older homes are even worse i dont even consider if it is more than a fixture trade
hope this helps in any way
 

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Mike and Pete,

I haven't found a "formula" for remod work that works well (for me or for the customer.) If the job is simply adding outlets/switches/lights to an existing circuit, I sometimes use $30 per "hole" (each gang or box) as a rule of thumb. Keep in mind that this part of NC is notoriously "low-wage" so the same work in the western part of my state would be more.

Most of the time, I visit the job, look it over, determine what is needed and bid it accordingly using Kentucky Windage and experience to calculate labor, material and a reasonable profit. I don't do "line item" quotes either, but I do spell out what my estimate includes and leave myself an "out" if we encounter anything unexpected inside the walls, etc.

For new home construction (custom pre-sold, I don't do spec houses), most builders in this area prefer a sq ft price. I usually figure around $1.45 per sq ft (heated) which does not include fixtures and bulbs. It does include a 200 amp serivce, two ceiling fans, two phone jacks wired with CAT5E, and two cable outlets. Additional jacks and fans are $50 each, a 400 amp service is more, and if the panel and meterback are more than 5 feet apart there is an extra charge, anything outside the footprint of the foundation (water pumps, pool equip, postlights or landscape lighting) is extra. The only draw back to this method is you tend to make next to nothing on a small house, since a 1400 sq ft house and 4100 sq ft house both have kitchens, WHs, bath circuits, arc fault BR circuits, a laundry room, etc, etc.

I am also interested in how my fellow electricians are figuring this sort of thing. If there is a simpler soultion that is both competitive and profitable, I would surely love to try it out here.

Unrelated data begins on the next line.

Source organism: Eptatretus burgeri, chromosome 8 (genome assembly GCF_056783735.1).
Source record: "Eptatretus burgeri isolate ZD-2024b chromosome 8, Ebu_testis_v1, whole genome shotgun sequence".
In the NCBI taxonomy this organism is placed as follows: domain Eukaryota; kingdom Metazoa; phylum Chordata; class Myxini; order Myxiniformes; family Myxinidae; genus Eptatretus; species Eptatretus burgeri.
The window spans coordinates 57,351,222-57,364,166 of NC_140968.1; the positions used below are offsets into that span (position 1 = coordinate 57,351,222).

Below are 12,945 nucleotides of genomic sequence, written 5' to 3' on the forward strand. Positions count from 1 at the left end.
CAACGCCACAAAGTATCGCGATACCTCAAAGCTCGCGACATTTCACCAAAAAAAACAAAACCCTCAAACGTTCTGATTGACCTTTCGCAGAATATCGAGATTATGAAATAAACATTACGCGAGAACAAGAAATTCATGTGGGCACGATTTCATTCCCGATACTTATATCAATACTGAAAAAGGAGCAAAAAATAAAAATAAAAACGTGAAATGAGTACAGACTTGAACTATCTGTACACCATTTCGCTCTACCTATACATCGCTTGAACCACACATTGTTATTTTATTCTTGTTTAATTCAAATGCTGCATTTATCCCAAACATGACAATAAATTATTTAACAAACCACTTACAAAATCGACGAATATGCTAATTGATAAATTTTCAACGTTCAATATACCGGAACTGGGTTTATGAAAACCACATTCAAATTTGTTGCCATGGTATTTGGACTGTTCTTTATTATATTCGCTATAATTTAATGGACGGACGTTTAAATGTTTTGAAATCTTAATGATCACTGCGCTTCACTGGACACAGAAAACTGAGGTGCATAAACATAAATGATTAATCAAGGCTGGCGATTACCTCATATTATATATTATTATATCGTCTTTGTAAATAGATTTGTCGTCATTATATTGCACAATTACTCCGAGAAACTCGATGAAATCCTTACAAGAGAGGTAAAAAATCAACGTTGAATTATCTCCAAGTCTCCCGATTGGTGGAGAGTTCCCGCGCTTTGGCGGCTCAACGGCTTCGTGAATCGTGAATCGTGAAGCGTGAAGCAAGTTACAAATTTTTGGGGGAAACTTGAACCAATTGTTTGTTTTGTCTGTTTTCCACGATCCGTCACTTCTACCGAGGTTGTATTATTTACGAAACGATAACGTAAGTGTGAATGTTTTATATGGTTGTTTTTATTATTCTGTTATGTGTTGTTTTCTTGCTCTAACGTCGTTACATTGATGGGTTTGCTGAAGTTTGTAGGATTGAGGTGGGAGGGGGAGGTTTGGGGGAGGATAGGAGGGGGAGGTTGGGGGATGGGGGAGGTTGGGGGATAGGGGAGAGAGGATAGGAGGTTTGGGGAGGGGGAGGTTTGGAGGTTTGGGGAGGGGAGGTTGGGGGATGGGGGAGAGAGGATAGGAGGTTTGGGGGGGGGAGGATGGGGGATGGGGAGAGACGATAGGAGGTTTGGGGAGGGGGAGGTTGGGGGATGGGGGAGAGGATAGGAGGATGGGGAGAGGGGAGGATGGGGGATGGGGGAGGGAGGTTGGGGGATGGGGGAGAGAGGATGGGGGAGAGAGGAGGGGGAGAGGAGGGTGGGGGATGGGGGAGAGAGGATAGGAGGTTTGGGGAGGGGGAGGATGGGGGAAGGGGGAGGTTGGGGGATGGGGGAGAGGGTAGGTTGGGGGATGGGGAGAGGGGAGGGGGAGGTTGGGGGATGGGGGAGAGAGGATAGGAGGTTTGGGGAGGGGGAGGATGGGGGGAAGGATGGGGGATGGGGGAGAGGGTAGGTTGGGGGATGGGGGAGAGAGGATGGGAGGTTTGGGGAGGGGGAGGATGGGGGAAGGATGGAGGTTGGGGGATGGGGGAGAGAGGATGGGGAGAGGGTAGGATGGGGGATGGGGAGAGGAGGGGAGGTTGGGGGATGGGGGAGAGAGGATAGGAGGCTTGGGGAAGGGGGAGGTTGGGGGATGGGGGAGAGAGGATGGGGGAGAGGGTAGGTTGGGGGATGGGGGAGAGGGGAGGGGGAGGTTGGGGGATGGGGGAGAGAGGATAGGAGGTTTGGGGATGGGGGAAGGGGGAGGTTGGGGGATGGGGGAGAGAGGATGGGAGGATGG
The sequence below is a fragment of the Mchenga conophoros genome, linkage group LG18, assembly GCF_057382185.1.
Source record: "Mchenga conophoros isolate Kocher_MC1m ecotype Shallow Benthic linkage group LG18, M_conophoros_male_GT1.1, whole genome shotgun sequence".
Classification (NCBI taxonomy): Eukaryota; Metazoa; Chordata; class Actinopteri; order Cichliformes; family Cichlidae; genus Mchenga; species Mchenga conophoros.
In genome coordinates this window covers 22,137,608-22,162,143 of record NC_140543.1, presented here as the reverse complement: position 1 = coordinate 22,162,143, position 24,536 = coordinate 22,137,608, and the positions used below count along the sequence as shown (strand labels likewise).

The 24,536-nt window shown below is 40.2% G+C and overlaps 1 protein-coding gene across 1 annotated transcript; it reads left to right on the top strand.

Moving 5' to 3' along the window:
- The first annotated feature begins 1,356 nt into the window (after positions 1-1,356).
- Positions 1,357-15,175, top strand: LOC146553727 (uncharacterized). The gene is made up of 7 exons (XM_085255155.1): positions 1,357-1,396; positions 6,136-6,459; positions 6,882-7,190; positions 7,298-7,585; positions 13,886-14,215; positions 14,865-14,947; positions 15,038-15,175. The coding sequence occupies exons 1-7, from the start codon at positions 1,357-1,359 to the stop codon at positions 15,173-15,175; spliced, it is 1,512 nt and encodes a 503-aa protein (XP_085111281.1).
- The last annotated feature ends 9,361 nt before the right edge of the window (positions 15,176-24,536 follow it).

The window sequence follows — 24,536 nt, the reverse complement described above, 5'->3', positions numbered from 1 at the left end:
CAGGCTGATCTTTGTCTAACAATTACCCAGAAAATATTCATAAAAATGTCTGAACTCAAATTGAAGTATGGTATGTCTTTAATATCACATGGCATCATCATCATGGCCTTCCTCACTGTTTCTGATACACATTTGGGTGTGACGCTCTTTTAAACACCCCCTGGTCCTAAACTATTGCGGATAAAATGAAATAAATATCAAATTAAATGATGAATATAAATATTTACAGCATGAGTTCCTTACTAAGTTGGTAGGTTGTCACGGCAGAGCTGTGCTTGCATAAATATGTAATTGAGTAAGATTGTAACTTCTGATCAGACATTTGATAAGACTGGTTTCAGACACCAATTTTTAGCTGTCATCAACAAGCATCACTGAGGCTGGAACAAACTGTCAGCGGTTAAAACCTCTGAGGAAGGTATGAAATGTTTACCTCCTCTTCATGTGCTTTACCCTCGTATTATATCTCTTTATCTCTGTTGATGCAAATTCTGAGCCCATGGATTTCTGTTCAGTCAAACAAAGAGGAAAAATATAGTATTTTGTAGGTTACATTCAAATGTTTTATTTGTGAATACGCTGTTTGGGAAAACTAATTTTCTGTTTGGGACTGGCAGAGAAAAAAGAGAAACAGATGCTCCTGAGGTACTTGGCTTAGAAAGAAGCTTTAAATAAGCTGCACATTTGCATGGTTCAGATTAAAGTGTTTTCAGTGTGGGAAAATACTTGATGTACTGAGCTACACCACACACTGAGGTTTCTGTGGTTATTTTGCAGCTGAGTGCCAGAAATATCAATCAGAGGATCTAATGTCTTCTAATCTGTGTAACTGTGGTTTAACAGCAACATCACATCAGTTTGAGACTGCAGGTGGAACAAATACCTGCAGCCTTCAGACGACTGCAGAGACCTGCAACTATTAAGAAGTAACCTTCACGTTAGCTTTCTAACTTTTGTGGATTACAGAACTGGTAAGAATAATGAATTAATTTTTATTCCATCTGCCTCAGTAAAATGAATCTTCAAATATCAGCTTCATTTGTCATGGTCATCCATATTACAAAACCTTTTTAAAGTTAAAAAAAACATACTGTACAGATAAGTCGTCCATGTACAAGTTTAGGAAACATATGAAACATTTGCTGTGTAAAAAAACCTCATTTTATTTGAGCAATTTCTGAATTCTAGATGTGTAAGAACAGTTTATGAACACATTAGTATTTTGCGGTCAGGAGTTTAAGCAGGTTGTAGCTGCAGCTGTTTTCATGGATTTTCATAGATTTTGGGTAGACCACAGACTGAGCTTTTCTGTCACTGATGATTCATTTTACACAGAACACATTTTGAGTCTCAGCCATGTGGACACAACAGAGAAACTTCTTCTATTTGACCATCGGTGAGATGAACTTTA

By the way, I LOVE the CT forums. Some very helpful and knowledgable folks here. I wish I'd found this place long ago.
 

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Atricaudatus said:
The only draw back to this method is you tend to make next to nothing on a small house, since a 1400 sq ft house and 4100 sq ft house both have kitchens, WHs, bath circuits, arc fault BR circuits, a laundry room, etc, etc.
Why not modify the method to incorporate some sort of 'per each kitchens, WHs, bath circuits, arc fault BR circuits, a laundry room, etc, etc.' cost consideration? That'd eliminate the low end SF price penalty.
 

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Mike Finley said:
No offense meant Bob. I think your reply was right on in regard to what to do.

My comment was only about the benefits of supplying a customer with a means of comparing apples to apples in regard to comparing bids.

I don't really think it is in my best interest to pursue providing clients with those abilities. That is coming too close to supplying line item quotes which are also not in my best interests.
Mike-

I'm not talking about providing "line item quotes"- just identifying what you've excluded (if anything), and a cost if they want to add it. The base bid can still be a lump sum. The goal is to keep them from being having to call you to get the add- keep it simple.

You've got to give them a means to compare apples to apples- how else can they realize that "Joe Sparky's" bid, which is 1/2 your price is actually missing 1/2 the scope?

Bob
 

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sq ft prices don't work when bidding custom anything.you need to tailor your bid based on the plans spec and job site conditions.if the plans are incomplete or unclear you can only give rough est.unless say your doing two or more custom homes that are exactly the same.